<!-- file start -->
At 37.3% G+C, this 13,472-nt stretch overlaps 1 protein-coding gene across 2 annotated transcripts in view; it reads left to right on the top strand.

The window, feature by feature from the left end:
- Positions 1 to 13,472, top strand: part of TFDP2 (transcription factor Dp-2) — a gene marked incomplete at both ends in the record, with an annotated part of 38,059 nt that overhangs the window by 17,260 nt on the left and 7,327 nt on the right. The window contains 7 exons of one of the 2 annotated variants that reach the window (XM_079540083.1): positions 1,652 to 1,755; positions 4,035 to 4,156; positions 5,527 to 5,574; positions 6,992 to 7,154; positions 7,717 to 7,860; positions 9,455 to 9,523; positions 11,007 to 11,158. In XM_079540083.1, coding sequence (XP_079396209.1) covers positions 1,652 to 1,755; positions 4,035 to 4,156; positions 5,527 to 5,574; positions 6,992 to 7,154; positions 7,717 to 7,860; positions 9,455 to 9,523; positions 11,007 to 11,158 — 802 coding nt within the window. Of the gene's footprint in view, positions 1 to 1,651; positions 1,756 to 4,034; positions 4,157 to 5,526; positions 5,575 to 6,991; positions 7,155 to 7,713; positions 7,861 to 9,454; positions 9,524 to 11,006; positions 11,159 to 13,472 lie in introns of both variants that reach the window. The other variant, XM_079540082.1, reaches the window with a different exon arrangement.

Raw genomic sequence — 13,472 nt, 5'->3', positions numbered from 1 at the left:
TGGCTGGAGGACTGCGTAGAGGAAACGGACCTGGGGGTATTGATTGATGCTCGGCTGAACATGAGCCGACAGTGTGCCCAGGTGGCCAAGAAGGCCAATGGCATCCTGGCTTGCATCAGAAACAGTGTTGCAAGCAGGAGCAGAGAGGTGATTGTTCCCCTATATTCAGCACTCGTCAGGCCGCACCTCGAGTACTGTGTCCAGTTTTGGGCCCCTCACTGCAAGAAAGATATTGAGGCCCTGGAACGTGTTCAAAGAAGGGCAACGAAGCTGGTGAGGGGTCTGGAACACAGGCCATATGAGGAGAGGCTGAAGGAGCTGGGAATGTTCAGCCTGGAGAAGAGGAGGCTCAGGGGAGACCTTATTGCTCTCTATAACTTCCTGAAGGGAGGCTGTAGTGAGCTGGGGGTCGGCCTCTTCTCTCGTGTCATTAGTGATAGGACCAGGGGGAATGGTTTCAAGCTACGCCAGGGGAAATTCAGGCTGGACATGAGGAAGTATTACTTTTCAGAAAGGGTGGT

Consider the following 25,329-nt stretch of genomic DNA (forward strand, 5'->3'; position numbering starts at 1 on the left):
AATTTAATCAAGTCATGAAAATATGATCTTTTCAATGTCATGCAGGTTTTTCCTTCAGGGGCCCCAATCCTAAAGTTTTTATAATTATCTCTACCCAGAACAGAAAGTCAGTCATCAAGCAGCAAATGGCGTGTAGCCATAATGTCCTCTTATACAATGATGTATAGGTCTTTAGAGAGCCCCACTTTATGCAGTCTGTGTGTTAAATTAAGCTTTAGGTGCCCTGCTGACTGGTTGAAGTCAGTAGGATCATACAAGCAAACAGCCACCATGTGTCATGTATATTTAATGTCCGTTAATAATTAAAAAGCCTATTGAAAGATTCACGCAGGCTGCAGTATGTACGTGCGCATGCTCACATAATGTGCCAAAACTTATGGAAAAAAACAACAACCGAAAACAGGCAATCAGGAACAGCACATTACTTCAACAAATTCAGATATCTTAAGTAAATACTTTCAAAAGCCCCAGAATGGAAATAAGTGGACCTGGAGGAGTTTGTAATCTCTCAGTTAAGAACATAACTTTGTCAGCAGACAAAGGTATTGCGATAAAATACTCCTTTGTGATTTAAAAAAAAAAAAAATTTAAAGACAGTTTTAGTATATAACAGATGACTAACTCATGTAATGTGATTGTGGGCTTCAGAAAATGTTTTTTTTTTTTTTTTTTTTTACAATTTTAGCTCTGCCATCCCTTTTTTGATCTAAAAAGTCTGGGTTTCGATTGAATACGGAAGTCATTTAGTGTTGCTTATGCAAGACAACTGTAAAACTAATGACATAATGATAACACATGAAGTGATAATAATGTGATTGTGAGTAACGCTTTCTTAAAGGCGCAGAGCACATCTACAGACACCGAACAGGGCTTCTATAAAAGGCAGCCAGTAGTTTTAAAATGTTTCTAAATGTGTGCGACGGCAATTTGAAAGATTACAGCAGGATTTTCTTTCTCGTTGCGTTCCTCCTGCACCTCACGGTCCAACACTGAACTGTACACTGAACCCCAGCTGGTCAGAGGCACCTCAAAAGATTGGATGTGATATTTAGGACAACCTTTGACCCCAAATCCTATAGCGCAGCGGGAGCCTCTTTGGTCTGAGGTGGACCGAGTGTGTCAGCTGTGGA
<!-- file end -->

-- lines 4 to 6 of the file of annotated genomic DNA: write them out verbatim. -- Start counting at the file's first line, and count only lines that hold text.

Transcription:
Raw genomic sequence — 13,472 nt, 5'->3', positions numbered from 1 at the left:
TGGCTGGAGGACTGCGTAGAGGAAACGGACCTGGGGGTATTGATTGATGCTCGGCTGAACATGAGCCGACAGTGTGCCCAGGTGGCCAAGAAGGCCAATGGCATCCTGGCTTGCATCAGAAACAGTGTTGCAAGCAGGAGCAGAGAGGTGATTGTTCCCCTATATTCAGCACTCGTCAGGCCGCACCTCGAGTACTGTGTCCAGTTTTGGGCCCCTCACTGCAAGAAAGATATTGAGGCCCTGGAACGTGTTCAAAGAAGGGCAACGAAGCTGGTGAGGGGTCTGGAACACAGGCCATATGAGGAGAGGCTGAAGGAGCTGGGAATGTTCAGCCTGGAGAAGAGGAGGCTCAGGGGAGACCTTATTGCTCTCTATAACTTCCTGAAGGGAGGCTGTAGTGAGCTGGGGGTCGGCCTCTTCTCTCGTGTCATTAGTGATAGGACCAGGGGGAATGGTTTCAAGCTACGCCAGGGGAAATTCAGGCTGGACATGAGGAAGTATTACTTTTCAGAAAGGGTGGT

Consider the following 25,329-nt stretch of genomic DNA (forward strand, 5'->3'; position numbering starts at 1 on the left):